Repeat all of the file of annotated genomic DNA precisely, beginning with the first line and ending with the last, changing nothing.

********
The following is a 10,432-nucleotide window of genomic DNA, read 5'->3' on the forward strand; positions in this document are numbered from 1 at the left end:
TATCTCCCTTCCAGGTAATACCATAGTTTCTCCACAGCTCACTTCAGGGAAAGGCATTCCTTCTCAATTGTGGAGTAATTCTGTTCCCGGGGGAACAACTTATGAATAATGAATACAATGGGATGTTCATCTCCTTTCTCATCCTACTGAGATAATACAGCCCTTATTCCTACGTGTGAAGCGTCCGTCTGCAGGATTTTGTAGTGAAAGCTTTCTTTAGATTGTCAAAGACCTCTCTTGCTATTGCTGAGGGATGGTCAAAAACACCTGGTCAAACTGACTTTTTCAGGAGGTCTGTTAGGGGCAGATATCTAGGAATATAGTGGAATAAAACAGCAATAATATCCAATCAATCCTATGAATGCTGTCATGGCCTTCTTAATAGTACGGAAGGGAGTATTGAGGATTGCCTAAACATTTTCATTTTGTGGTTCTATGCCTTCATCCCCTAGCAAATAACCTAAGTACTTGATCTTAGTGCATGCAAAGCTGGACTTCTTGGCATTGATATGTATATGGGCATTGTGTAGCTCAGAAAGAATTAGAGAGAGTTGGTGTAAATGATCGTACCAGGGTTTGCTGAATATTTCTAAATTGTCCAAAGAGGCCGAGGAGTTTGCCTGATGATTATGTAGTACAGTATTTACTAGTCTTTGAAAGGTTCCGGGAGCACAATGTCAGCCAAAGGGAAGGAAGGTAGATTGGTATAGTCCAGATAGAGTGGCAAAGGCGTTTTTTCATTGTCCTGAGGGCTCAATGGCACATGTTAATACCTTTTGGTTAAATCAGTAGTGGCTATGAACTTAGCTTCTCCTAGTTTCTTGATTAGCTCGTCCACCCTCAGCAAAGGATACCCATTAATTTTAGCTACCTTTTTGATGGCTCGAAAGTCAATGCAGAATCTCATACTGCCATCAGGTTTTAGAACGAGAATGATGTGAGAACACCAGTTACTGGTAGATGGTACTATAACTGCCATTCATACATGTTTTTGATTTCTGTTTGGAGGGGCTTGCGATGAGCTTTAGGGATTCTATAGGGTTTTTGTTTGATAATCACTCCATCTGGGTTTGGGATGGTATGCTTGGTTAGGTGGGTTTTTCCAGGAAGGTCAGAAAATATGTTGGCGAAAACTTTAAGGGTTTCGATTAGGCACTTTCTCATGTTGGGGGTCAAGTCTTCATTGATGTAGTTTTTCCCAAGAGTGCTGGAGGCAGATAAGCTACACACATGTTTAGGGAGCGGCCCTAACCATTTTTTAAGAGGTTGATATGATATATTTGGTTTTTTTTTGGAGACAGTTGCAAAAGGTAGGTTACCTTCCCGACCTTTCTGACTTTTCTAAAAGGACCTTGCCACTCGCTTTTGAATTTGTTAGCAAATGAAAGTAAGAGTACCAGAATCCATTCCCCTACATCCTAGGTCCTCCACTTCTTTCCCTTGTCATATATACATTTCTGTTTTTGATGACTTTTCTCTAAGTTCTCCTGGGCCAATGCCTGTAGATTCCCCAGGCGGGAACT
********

The following is a 10,432-nucleotide window of genomic DNA, read 5'->3' on the forward strand; positions in this document are numbered from 1 at the left end:
TATCTCCCTTCCAGGTAATACCATAGTTTCTCCACAGCTCACTTCAGGGAAAGGCATTCCTTCTCAATTGTGGAGTAATTCTGTTCCCGGGGGAACAACTTATGAATAATGAATACAATGGGATGTTCATCTCCTTTCTCATCCTACTGAGATAATACAGCCCTTATTCCTACGTGTGAAGCGTCCGTCTGCAGGATTTTGTAGTGAAAGCTTTCTTTAGATTGTCAAAGACCTCTCTTGCTATTGCTGAGGGATGGTCAAAAACACCTGGTCAAACTGACTTTTTCAGGAGGTCTGTTAGGGGCAGATATCTAGGAATATAGTGGAATAAAACAGCAATAATATCCAATCAATCCTATGAATGCTGTCATGGCCTTCTTAATAGTACGGAAGGGAGTATTGAGGATTGCCTAAACATTTTCATTTTGTGGTTCTATGCCTTCATCCCCTAGCAAATAACCTAAGTACTTGATCTTAGTGCATGCAAAGCTGGACTTCTTGGCATTGATATGTATATGGGCATTGTGTAGCTCAGAAAGAATTAGAGAGAGTTGGTGTAAATGATCGTACCAGGGTTTGCTGAATATTTCTAAATTGTCCAAAGAGGCCGAGGAGTTTGCCTGATGATTATGTAGTACAGTATTTACTAGTCTTTGAAAGGTTCCGGGAGCACAATGTCAGCCAAAGGGAAGGAAGGTAGATTGGTATAGTCCAGATAGAGTGGCAAAGGCGTTTTTTCATTGTCCTGAGGGCTCAATGGCACATGTTAATACCTTTTGGTTAAATCAGTAGTGGCTATGAACTTAGCTTCTCCTAGTTTCTTGATTAGCTCGTCCACCCTCAGCAAAGGATACCCATTAATTTTAGCTACCTTTTTGATGGCTCGAAAGTCAATGCAGAATCTCATACTGCCATCAGGTTTTAGAACGAGAATGATGTGAGAACACCAGTTACTGGTAGATGGTACTATAACTGCCATTCATACATGTTTTTGATTTCTGTTTGGAGGGGCTTGCGATGAGCTTTAGGGATTCTATAGGGTTTTTGTTTGATAATCACTCCATCTGGGTTTGGGATGGTATGCTTGGTTAGGTGGGTTTTTCCAGGAAGGTCAGAAAATATGTTGGCGAAAACTTTAAGGGTTTCGATTAGGCACTTTCTCATGTTGGGGGTCAAGTCTTCATTGATGTAGTTTTTCCCAAGAGTGCTGGAGGCAGATAAGCTACACACATGTTTAGGGAGCGGCCCTAACCATTTTTTAAGAGGTTGATATGATATATTTGGTTTTTTTTTGGAGACAGTTGCAAAAGGTAGGTTACCTTCCCGACCTTTCTGACTTTTCTAAAAGGACCTTGCCACTCGCTTTTGAATTTGTTAGCAAATGAAAGTAAGAGTACCAGAATCCATTCCCCTACATCCTAGGTCCTCCACTTCTTTCCCTTGTCATATATACATTTCTGTTTTTGATGACTTTTCTCTAAGTTCTCCTGGGCCAATGCCTGTAGATTCCCCAGGCGGGAACT